Publius Cornelius Scipio (born 48 BC) was a Roman senator active during the Principate. He was consul in 16 BC as the colleague of Lucius Domitius Ahenobarbus. He was also proconsular governor of Asia, probably around the years 8/7 BC.
Little is known about Scipio's ancestry, beyond his father's praenomen Publius. The latest securely documented members of the Cornelii Scipiones was Metellus Scipio and his daughter Cornelia; there were still several Scipiones during the Principate, but how they are related is a subject of conjecture. The use of Publius, primarily used by the Scipiones Nasicae, could indicate that he was the grandson of Metellus Scipio, but he could have also been a son (or grandson) of Scipio Salvito.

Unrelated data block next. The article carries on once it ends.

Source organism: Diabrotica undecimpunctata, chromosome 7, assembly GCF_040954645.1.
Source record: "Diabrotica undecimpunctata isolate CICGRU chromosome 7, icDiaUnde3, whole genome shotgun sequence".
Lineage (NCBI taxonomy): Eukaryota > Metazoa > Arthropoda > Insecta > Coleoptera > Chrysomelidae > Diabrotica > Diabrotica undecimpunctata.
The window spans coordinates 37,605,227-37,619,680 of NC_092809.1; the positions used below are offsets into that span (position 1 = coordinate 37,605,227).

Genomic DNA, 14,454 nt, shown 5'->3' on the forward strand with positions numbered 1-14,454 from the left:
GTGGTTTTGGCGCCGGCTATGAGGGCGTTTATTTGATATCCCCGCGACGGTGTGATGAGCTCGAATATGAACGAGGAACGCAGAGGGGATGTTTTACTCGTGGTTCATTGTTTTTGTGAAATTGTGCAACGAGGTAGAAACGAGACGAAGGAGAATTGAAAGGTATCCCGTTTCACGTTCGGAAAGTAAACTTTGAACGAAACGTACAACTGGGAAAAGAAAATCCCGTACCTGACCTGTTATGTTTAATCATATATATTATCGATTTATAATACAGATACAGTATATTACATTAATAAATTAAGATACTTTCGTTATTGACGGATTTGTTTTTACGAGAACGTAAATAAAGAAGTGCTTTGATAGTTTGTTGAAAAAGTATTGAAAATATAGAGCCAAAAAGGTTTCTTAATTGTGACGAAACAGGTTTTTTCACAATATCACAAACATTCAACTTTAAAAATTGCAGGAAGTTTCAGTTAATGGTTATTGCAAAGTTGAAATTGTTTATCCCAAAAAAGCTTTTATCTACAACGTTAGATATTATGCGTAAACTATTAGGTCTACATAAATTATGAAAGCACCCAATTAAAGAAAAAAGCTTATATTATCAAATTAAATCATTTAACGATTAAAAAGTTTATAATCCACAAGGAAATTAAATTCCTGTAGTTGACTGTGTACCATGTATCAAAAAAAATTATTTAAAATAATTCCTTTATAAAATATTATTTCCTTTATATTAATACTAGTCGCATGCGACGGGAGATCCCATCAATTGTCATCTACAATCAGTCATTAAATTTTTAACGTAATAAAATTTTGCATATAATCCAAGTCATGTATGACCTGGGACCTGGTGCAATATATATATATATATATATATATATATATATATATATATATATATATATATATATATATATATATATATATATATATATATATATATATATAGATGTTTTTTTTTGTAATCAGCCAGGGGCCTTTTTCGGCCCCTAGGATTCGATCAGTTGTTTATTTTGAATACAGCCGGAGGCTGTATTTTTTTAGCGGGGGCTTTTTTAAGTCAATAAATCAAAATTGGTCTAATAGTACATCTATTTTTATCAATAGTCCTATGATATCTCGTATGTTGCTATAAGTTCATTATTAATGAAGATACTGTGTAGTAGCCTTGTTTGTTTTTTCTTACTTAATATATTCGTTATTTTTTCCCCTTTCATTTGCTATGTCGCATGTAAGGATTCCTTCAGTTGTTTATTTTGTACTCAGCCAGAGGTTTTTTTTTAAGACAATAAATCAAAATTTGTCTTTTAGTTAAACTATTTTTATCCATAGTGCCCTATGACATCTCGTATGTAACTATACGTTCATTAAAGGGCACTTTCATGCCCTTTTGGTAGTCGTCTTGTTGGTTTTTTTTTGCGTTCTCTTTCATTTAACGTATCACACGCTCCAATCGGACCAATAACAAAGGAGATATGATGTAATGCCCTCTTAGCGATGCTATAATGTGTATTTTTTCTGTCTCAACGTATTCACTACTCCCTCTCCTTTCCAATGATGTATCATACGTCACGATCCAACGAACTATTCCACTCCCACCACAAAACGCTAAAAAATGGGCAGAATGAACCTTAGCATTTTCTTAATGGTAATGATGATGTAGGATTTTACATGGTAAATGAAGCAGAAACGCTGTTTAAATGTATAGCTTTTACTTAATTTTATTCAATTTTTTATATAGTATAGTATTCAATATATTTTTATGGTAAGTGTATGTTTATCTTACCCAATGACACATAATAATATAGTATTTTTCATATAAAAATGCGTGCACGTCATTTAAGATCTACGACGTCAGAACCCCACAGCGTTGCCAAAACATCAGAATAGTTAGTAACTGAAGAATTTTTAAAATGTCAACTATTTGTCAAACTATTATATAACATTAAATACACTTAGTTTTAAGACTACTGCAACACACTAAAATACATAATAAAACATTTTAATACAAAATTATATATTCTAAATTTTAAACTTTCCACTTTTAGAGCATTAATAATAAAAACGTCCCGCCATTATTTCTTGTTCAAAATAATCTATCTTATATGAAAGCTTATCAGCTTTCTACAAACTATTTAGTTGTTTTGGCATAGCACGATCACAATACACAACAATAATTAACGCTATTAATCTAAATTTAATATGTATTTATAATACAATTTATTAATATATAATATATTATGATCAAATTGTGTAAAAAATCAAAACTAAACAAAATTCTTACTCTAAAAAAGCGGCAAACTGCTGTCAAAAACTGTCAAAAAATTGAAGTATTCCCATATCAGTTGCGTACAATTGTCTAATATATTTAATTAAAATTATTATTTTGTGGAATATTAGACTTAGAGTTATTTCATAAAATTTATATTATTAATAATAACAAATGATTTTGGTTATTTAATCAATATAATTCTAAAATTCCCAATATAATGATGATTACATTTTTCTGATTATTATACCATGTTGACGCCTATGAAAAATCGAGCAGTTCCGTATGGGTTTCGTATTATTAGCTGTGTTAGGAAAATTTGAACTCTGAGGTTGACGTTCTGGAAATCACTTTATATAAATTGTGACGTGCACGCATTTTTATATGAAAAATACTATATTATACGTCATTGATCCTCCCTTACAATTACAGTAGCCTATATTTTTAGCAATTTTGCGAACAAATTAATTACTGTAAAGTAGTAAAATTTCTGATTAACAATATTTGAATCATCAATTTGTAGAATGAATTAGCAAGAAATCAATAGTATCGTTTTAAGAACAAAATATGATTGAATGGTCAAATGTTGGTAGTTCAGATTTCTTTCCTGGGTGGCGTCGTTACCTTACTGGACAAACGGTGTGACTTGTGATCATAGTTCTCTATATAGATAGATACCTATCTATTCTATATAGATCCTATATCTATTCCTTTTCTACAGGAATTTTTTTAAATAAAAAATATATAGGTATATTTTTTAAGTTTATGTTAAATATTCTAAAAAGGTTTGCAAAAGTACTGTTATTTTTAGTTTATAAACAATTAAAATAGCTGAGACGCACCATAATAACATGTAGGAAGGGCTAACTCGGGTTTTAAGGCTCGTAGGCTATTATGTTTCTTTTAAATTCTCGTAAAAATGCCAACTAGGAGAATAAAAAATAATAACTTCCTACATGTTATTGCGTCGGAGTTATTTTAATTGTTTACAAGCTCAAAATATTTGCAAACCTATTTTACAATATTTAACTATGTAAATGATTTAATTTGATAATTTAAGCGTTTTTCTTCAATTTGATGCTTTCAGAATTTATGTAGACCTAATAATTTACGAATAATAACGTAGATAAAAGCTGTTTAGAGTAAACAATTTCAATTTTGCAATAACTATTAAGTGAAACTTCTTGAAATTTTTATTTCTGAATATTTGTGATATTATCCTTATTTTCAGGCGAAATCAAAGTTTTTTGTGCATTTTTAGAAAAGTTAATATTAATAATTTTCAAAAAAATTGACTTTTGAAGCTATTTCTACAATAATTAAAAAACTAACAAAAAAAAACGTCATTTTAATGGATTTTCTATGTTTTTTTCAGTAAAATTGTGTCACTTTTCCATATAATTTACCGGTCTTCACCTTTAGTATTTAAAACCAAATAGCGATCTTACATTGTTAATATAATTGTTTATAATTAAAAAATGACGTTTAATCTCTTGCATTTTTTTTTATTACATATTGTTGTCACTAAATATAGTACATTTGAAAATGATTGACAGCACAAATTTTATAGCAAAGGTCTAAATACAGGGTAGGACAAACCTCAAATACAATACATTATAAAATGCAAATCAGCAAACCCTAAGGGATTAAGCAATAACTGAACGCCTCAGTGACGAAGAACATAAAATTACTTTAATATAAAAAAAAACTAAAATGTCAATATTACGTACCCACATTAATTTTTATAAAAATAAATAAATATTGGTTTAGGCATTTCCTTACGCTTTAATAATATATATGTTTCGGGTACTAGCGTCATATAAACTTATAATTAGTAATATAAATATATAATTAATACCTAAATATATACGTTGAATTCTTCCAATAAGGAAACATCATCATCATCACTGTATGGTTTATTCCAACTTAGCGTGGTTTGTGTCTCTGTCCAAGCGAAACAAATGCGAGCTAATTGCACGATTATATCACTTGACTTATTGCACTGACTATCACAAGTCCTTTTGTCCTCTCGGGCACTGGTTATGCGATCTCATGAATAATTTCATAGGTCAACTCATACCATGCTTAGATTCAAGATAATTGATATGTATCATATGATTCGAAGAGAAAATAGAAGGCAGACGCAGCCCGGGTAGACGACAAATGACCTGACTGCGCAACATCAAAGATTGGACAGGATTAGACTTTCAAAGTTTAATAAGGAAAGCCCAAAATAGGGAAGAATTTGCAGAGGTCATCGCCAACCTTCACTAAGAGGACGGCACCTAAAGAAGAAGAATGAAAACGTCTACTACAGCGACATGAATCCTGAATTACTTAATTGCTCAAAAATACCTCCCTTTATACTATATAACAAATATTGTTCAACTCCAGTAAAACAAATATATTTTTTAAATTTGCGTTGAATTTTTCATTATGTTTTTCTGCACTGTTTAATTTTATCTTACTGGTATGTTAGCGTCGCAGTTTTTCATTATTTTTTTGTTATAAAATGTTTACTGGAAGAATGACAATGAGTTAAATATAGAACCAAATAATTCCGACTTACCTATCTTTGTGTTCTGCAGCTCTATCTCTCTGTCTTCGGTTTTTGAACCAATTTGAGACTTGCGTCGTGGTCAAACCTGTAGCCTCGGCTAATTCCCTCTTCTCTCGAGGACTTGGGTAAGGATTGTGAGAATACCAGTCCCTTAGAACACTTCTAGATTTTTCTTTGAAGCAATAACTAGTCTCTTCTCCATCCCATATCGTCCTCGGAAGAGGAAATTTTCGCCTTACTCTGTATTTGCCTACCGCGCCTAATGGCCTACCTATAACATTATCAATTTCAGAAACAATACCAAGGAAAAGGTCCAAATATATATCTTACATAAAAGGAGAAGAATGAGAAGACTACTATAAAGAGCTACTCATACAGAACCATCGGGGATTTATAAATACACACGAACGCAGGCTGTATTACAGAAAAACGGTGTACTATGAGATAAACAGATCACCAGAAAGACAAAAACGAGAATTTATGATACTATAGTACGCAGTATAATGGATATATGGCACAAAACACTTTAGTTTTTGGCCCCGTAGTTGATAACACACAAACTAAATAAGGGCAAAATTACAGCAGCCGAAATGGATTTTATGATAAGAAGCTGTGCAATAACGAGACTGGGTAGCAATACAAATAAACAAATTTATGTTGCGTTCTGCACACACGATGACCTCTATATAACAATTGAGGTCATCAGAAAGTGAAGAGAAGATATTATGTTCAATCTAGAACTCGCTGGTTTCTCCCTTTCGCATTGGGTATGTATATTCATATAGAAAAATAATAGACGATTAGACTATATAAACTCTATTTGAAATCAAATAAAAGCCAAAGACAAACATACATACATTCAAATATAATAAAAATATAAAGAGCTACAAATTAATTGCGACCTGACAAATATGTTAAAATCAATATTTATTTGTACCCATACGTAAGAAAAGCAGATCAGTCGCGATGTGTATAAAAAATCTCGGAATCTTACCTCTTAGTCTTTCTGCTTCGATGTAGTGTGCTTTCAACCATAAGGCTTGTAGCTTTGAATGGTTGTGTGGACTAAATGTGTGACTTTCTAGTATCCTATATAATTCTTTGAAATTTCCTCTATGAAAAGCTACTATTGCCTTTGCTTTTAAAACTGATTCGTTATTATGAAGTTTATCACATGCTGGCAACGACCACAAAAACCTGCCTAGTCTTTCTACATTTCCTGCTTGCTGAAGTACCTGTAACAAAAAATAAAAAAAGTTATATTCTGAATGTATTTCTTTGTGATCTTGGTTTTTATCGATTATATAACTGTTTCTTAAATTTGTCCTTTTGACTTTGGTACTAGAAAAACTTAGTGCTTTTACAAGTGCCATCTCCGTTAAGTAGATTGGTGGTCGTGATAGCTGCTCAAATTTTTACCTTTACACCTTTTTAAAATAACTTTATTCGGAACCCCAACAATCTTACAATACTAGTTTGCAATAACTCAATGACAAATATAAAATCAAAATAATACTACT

It was long believed the consul of 16 BC was the son of a hypothesized Publius Cornelius Scipio, the first husband of Scribonia, later the wife of Octavian. Suetonius only mentions children from Scribonia's second marriage.
At least two people have been identified as his children by an unidentified woman:
Syme also suggests possible third child, the "Cornelia Scipionum gentis" wife of the long-lived Lucius Volusius Saturninus, consul in AD 3. However, in another part of his book Syme notes this Cornelia is mentioned in an inscription as "L.f." and suggests Scipio's possible daughter was the mother of Volusius' wife by Lucius Cornelius Lentulus consul of 3 BC. Etcheto rejects this connection with the Corneli Lentuli, and considers that she was a direct heir of the Scipiones, but does not attempt to identify her father.